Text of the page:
Becoming a scientist/physician

  • Thread starter BogMonkey
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In summary: One more thing, I've been told that in order to be a good doctor you also need to be knowledgeable in other fields, like pharmacology and biology. Do you think that's true?The material they cover in medical school must encompass some chemistry and pharmacology. I don't mean having a degree will help me get into medical school I mean I'll already have a lot of useful knowledge.In regards to medical school, it's the same in Slovenia (and as far as I know all across Europe), and I've heard of a lot of people who have multiple bachelors with one of them being medicine. So I guess if you want to combine that you'll have to go study medicine, but I bet the studies you're engaged
  • #1
BogMonkey
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I saw on a few documentaries people with titles like "Physician and biochemist" or "Physician and neuroscientist". I've been planning on becoming some kind of scientist but I won't be able to get government funding for all my projects so it would be nice to have a steady income like that of a physician. Is it hard to become both a doctor and a research scientist?
 
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  • #2
BogMonkey said:
I saw on a few documentaries people with titles like "Physician and biochemist" or "Physician and neuroscientist". I've been planning on becoming some kind of scientist but I won't be able to get government funding for all my projects so it would be nice to have a steady income like that of a physician. Is it hard to become both a doctor and a research scientist?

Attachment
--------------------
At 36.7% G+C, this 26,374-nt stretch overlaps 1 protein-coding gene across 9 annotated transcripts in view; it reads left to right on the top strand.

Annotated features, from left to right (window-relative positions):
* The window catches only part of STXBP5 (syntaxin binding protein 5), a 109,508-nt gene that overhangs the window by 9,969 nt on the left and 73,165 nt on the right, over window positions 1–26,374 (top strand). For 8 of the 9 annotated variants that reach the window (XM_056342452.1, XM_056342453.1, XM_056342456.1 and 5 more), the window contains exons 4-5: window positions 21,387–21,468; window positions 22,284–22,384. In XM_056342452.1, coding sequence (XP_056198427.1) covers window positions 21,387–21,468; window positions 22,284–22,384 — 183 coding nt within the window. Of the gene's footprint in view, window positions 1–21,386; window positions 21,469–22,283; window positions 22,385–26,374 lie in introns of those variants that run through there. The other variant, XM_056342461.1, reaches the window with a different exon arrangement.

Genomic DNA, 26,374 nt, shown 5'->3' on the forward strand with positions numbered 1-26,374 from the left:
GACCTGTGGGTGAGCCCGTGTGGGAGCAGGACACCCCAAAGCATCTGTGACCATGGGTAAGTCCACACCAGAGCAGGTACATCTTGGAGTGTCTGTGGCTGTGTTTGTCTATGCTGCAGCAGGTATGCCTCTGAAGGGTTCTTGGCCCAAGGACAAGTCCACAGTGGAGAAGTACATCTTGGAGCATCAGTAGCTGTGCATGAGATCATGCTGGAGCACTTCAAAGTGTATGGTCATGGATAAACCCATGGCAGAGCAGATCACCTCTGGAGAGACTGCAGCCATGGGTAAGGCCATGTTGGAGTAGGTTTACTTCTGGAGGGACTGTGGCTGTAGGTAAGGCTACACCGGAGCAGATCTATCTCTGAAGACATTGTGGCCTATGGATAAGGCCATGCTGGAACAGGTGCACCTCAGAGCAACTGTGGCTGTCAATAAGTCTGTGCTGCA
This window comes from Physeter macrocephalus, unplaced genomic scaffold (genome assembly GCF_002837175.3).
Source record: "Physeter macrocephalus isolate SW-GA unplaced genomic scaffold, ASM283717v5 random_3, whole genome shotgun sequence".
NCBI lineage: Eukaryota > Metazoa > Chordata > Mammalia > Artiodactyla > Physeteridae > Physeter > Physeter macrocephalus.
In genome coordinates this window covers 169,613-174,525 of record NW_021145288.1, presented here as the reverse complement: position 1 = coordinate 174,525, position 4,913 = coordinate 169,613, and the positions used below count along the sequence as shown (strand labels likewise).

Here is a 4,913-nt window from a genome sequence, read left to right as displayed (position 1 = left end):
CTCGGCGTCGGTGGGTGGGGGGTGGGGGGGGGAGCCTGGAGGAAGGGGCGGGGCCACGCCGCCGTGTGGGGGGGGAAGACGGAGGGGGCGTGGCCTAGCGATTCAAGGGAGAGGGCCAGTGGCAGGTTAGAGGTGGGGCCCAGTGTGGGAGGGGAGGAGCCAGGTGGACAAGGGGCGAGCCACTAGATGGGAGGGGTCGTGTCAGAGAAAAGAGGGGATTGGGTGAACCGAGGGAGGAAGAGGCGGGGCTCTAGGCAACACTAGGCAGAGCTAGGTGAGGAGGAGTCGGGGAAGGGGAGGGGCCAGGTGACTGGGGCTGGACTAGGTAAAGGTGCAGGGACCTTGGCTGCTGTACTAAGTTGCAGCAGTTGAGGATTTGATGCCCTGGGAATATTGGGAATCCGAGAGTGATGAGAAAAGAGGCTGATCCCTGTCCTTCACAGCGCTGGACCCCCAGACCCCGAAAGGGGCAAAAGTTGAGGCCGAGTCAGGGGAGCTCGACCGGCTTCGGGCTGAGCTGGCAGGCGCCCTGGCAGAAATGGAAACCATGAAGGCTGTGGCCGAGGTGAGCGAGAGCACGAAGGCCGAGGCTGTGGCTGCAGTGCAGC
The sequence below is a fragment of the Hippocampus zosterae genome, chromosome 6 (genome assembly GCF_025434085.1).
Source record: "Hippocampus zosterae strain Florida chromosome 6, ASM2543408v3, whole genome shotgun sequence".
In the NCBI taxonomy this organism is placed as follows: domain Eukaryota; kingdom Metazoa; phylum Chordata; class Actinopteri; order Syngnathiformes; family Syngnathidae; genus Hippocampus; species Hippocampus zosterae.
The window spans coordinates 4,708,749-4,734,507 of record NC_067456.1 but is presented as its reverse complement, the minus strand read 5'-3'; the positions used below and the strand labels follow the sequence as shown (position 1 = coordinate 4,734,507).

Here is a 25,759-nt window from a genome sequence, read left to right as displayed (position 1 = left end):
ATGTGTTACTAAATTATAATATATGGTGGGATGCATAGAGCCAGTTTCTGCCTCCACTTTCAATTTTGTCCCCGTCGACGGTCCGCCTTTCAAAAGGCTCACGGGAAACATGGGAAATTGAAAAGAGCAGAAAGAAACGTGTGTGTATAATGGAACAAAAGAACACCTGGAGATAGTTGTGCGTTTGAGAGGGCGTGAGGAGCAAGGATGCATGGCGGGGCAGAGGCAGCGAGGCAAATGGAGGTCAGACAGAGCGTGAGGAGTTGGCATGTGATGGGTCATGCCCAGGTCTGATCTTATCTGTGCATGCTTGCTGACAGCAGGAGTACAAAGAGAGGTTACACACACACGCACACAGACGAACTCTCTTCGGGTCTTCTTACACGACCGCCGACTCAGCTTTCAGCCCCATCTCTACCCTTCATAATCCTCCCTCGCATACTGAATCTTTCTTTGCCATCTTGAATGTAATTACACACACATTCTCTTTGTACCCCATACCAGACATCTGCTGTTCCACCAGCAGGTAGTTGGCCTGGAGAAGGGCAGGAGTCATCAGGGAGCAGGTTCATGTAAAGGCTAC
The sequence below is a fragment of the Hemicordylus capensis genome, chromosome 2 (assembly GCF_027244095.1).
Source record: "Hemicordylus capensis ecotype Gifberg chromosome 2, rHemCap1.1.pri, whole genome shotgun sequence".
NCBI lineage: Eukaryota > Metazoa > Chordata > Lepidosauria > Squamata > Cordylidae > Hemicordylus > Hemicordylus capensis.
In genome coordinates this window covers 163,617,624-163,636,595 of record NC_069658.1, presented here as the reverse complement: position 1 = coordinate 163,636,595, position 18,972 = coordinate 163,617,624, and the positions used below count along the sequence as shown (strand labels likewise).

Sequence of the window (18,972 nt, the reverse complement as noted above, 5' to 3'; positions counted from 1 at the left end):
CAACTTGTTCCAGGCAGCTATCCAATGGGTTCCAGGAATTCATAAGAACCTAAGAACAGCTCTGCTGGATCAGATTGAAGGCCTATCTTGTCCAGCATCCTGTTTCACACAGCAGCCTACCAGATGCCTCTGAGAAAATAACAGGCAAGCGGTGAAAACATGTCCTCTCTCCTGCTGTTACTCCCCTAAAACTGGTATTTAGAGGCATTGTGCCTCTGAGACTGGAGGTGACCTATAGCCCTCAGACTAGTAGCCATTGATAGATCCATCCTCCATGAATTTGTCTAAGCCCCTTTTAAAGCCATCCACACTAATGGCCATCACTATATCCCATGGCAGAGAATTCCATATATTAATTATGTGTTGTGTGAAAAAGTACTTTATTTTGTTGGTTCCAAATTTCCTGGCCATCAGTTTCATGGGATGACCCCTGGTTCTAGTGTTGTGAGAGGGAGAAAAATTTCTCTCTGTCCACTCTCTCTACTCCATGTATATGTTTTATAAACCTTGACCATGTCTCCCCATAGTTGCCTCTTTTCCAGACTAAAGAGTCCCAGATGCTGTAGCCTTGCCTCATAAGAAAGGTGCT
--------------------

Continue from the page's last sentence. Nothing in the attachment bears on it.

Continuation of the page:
Depends on what you mean by "hard." Being admitted to medical school in general is extremely competitive. There are MD/PhD programs that specialize in training physcian/scientists. Many of these graduates go on to practice at an academic hospital where they can also run a research lab. I've known MD/PhD's who do 90% research, 10% patient contact and I've also known some who don't do any research. (And many in between...)

Ultimately I think it depends on what you want to do research. If you want to study in the basic sciences, like biochemistry, then you can certainly get a MD/PhD and earn a higher salary than someone who has only the PhD. However, you do have to put in the time. Most people who get a MD/PhD spend 7 years earning the degrees, and then spend between 3 and 7 years in medical residency, depending on the specialty.

Hope this helps!
 
  • #3
You might also want to keep in mind that a lot of MDs participate in and even direct research without the PhD. In general it ends up being clinically oriented research.
 
  • #4
Thanks a lot for the info. The course I'm in right now is a joint chemistry/pharmacology B.Sc course. In Ireland people go straight into medical school without doing a 4 year bachelor degree first so I'm not sure what I will have to do if I want to get an MD/PhD. I suppose the course I'm doing now can only benefit worst comes to worst I'll have to start medical school from scratch but by then I'll already have a good knowledge base in chemistry and pharmacology so I should tear through medical school.
 
  • #5
In regards to medical school, it's the same in Slovenia (and as far as I know all across Europe), and I've heard of a lot of people who have multiple bachelors with one of them being medicine. So I guess if you want to combine that you'll have to go study medicine, but I bet the studies you're engaged in now are going to be of significant help.
 
  • #6
BogMonkey said:
Thanks a lot for the info. The course I'm in right now is a joint chemistry/pharmacology B.Sc course. In Ireland people go straight into medical school without doing a 4 year bachelor degree first so I'm not sure what I will have to do if I want to get an MD/PhD. I suppose the course I'm doing now can only benefit worst comes to worst I'll have to start medical school from scratch but by then I'll already have a good knowledge base in chemistry and pharmacology so I should tear through medical school.

From what I've heard, having a degree in chemistry and pharmacology won't help you in medical school. Academic medicine also pays a fraction of what a non-academic physician makes.
 
  • #7
cdotter said: